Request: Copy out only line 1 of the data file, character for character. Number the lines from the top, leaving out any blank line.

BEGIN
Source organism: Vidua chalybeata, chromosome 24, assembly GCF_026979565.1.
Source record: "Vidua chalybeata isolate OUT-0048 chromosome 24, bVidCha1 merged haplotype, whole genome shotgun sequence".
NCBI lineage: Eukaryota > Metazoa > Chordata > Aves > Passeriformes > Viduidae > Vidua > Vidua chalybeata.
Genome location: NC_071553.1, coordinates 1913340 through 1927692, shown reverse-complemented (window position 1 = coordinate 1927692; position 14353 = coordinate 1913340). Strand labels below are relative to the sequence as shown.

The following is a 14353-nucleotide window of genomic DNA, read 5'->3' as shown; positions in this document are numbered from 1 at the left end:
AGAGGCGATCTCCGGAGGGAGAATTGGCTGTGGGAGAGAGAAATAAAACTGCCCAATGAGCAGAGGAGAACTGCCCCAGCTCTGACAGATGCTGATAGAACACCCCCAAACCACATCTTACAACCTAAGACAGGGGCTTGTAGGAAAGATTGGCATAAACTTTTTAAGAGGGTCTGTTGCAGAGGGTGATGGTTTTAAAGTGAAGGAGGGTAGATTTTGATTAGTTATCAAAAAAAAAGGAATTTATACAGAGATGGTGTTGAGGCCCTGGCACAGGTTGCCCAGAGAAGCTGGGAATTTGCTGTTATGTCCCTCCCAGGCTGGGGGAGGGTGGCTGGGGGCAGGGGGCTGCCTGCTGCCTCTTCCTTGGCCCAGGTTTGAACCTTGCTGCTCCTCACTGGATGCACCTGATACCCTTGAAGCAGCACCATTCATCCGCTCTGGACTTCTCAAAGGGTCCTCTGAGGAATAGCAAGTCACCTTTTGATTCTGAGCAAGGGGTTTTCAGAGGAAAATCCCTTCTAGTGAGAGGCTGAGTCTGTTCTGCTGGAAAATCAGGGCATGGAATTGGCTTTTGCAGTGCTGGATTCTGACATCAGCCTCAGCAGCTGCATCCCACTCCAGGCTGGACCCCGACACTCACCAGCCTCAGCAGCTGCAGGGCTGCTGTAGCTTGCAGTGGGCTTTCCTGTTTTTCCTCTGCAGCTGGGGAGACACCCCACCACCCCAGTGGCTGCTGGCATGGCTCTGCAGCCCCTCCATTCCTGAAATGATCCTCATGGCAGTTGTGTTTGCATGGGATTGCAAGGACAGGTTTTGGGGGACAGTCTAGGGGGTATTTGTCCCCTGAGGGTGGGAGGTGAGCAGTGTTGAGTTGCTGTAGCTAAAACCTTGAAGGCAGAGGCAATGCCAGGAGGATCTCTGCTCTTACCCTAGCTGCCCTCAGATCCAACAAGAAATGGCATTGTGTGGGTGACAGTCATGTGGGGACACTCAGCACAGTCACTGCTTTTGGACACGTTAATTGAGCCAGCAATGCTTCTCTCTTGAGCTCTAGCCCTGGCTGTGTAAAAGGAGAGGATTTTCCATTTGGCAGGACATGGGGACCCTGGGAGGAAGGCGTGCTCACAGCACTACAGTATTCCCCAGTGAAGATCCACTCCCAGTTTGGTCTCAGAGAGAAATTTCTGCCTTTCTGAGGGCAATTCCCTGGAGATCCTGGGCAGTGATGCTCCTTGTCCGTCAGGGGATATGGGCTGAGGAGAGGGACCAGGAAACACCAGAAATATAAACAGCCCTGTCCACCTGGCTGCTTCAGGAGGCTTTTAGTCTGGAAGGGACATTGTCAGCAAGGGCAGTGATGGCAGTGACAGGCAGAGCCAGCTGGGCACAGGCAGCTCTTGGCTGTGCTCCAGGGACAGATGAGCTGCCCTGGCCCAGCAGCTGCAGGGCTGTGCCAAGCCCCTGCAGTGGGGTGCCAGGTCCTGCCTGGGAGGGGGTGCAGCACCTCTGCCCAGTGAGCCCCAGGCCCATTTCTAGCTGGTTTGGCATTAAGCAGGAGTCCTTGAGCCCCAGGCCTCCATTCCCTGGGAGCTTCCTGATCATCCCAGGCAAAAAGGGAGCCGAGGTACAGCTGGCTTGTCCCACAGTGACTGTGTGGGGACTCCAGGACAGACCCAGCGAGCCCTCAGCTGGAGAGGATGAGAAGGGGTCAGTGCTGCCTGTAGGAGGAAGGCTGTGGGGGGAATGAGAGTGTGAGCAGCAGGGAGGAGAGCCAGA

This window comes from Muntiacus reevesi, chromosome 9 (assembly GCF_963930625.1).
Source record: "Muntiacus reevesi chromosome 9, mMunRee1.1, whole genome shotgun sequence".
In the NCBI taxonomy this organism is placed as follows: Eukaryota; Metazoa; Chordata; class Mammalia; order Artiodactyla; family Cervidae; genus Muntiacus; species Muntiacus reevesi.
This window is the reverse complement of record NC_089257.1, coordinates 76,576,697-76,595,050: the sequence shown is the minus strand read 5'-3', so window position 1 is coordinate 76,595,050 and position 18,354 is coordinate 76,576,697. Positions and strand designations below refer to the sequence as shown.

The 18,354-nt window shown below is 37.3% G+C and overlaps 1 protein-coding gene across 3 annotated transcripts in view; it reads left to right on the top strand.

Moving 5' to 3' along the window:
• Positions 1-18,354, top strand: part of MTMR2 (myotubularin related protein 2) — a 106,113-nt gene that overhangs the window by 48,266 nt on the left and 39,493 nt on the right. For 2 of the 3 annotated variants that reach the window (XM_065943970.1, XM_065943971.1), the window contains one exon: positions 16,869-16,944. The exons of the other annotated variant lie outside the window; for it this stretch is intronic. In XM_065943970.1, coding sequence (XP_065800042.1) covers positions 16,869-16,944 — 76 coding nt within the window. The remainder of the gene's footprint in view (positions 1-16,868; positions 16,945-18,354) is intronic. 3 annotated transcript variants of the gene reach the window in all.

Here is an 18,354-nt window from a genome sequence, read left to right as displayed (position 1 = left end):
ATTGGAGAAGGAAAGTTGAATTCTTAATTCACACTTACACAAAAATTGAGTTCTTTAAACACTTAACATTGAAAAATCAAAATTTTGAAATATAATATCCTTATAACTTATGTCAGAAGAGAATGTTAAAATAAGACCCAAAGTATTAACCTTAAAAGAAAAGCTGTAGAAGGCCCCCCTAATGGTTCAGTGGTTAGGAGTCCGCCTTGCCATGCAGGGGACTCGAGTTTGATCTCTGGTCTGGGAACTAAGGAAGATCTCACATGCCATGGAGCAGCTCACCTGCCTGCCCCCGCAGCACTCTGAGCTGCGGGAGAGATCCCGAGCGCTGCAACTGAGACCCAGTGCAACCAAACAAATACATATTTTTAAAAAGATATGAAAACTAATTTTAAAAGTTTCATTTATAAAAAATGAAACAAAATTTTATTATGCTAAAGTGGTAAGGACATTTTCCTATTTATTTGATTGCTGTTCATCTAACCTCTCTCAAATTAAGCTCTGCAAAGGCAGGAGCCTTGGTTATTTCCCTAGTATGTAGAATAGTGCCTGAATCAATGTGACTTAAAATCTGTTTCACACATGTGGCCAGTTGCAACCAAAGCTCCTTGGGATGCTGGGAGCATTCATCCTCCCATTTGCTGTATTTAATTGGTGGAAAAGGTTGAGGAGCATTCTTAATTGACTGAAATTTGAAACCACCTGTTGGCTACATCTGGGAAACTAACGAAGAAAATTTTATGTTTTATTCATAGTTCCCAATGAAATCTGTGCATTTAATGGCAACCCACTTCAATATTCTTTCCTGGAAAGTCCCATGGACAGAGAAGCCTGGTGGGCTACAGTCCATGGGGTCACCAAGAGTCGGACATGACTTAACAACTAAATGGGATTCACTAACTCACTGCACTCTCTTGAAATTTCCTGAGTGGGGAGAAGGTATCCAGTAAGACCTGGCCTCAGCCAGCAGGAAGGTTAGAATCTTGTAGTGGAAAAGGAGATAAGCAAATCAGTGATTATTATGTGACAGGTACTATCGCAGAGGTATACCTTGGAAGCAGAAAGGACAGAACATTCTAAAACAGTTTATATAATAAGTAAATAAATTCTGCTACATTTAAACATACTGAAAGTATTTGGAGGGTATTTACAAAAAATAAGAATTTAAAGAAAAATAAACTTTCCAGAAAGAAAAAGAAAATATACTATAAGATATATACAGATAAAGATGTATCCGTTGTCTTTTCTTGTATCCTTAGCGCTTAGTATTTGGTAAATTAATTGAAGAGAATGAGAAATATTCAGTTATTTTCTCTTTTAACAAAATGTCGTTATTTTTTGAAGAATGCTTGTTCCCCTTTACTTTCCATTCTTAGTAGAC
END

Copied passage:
Source organism: Vidua chalybeata, chromosome 24, assembly GCF_026979565.1.